We'll call the new user 'breca'.  Just for giggles, let's make the password 'acerb'.  Run the first command on the master node first, and the slaves afterwards.
useradd --uid 1010 -m -d /mirror/breca breca
Set a password.  Run on all nodes.
passwd breca
Add breca to the sudo group.
sudo adduser breca sudo
Since 'breca' will be handling all the files in the /mirror directory, we'll make that user the owner.  Run this only on the master node.
sudo chown -R breca: /mirror

Setting up passwordless SSH for inter-node communication

Next, a dependency.  Install this to each node (master and slaves):
sudo apt­-get install openssh-server
Next, login to the new user on the master node.
su - breca
On the master node, generate an RSA key pair for the breca user.  Keep the default location.  If you feel like it, you can enter a 'strong' passphrase, but we've already been working under the assumption security isn't important here.  Do what you like; nobody is going after your cluster (you hope).
ssh-keygen -t rsa
Add the key to your 'authorized keys'.
cd .ssh
cat >> authorized_keys
And the nice thing is, what you've just done is being automatically mirrored to the other nodes.

With that, you should have passwordless ssh communication between all of your nodes.  Login to your breca account on each machine:
su - breca
 After logging in to your breca account on all of your machines, test your passwordless ssh capabilities by running -- say, from your master node to your first slave node --
ssh grendel-b
or from your second slave node into your master node:
ssh grendel-a
The only thing you should have to do is type 'yes' to confirm that some kind of fingerprint is authentic, and that's a first-time-only sort of thing.  However, because confirmation is requested, you have to perform the first login manually between each machine.  Otherwise communication could/will fail.  I haven't checked if it's necessary to ensure communication between slave nodes, so I did those too.

Note that since the same known_hosts file is shared among all the machines, it's only ever necessary to confirm a machine once.  So you could just log into all the machines consecutively from the master node, and once into the master node from one of the slaves, and all the nodes would thereafter have seamless ssh communication.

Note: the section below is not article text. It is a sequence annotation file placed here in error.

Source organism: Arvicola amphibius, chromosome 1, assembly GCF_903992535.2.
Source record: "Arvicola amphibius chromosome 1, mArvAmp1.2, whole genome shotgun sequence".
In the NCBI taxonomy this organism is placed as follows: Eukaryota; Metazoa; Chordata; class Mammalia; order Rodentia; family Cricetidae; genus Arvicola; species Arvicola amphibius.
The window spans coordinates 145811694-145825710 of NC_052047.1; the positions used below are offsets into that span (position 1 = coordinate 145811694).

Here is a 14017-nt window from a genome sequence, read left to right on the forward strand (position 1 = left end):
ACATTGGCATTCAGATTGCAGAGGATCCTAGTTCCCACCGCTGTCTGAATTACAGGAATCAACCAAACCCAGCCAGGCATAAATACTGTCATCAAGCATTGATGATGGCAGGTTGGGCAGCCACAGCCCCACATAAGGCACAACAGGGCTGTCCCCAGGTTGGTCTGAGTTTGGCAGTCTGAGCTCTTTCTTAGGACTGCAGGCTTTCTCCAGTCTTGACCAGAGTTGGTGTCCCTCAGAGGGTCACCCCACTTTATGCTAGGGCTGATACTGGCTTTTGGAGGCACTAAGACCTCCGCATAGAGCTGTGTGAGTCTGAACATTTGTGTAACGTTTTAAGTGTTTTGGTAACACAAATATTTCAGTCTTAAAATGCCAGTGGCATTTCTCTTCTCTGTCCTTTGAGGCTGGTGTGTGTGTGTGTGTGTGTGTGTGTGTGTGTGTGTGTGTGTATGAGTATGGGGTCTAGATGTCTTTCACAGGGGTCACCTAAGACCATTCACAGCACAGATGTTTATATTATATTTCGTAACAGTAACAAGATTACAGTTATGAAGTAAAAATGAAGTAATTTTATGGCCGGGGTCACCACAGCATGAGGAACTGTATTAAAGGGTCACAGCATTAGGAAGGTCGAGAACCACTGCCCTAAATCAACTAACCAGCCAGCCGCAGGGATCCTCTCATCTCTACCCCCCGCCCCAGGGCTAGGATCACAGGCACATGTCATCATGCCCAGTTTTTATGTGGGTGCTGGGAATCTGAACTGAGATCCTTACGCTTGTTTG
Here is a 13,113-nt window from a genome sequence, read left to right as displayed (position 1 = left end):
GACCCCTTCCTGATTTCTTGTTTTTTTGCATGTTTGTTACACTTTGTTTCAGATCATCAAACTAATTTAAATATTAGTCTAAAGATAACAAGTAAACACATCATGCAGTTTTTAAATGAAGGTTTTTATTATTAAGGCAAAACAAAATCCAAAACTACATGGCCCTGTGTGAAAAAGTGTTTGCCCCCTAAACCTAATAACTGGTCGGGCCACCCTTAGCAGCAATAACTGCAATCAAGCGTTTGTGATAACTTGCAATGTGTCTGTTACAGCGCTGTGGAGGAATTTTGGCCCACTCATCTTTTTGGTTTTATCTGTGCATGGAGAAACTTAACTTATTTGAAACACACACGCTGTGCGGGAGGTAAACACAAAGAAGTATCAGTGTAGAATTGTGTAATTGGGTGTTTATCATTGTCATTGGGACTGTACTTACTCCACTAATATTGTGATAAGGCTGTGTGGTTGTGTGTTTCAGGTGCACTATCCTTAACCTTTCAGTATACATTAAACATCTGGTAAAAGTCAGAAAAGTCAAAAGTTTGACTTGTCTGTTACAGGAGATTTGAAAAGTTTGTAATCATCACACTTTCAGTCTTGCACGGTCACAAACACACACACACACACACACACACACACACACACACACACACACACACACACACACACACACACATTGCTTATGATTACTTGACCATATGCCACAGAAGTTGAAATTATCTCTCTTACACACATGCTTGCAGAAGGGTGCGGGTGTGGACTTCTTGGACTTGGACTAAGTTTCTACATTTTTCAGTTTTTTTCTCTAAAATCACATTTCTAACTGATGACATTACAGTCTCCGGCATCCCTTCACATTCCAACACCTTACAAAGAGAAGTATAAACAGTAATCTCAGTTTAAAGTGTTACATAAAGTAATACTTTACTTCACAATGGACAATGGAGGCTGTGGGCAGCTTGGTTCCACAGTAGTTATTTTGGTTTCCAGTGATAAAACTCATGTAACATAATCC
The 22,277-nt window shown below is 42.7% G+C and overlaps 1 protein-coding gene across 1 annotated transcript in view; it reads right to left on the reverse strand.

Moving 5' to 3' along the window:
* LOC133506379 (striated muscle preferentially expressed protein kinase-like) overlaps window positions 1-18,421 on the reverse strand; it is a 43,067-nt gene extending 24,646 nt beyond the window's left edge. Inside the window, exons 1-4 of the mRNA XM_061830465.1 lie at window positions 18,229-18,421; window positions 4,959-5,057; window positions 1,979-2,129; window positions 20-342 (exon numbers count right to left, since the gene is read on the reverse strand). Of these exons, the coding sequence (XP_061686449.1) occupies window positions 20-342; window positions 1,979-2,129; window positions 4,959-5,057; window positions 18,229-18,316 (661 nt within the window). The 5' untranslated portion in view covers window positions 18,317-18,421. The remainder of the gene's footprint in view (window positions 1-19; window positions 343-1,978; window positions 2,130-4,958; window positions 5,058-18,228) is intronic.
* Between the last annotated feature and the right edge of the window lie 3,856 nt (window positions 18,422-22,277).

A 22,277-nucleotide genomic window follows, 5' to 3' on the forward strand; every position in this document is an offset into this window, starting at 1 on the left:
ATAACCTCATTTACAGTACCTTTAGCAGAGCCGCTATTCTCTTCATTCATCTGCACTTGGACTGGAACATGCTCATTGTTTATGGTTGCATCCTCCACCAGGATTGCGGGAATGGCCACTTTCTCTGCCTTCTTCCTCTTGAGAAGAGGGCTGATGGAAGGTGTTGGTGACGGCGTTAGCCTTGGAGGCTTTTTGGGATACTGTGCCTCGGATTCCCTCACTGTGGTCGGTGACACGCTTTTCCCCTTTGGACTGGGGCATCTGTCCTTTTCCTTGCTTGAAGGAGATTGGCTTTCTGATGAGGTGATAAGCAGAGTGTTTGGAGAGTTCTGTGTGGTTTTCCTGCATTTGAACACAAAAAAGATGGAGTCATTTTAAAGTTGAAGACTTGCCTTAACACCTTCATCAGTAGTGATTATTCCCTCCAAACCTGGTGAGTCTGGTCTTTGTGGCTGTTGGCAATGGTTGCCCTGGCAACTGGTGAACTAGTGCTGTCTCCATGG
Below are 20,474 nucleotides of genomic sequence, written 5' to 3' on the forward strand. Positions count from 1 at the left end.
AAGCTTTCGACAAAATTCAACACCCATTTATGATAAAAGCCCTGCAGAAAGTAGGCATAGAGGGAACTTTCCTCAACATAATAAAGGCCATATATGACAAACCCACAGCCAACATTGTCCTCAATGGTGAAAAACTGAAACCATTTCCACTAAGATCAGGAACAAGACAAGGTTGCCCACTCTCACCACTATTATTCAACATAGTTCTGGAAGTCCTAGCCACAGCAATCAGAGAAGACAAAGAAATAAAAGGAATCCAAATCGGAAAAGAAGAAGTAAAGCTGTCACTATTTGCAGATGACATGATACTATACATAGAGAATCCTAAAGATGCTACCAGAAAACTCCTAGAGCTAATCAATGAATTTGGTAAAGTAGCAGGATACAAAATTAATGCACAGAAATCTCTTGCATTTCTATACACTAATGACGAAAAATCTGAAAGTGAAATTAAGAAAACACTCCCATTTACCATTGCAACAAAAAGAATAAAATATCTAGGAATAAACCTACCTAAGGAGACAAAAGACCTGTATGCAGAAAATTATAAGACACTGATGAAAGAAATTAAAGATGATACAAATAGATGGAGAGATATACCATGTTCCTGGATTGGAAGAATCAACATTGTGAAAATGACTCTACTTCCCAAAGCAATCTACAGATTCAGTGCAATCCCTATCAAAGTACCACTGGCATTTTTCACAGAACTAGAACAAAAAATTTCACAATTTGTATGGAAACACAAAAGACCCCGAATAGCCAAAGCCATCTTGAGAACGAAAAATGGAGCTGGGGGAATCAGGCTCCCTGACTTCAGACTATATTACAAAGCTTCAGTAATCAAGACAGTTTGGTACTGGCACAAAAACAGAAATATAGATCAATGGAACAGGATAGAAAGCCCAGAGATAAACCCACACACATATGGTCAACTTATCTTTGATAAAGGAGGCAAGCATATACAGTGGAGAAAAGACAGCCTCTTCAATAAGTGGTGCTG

This process worked for me, following this guide exactly, so there's no reason it wouldn't work for you as well.  If a package is changed since the time of writing, however, it may fail in the future.  See section 7 of this guide to set up a keychain, which is the likely solution.

If, after rebooting, you can no longer automatically log into your breca account within the node (master-to-slave, etc.) the /mirror mounting procedure may have been interrupted.  i.e., possibly a network disconnect when /etc/fstab was executed such that grendel-a:/mirror couldn't be found.  If that's the case, the machines can't connect without passwords because they don't have access to the RSA key stored in the missing /mirror/calc/.ssh directory.  Log into each of the affected machines and remount everything in the fstab.
sudo mount -a

Installing Software Tools

You've been in and out of the 'beowulf' and 'breca' user accounts while setting up ssh.  Now it's time to go back to the 'beowulf' account.  If you're still in the breca account, run:
These are tools the cluster will need to perform computations.  It's important to install all of this stuff prior to the MPICH2 software that ties it all together - I think the latter has to configure itself with reference to the available software.

If you're going to be using any compilers besides GCC, this is the time to install them.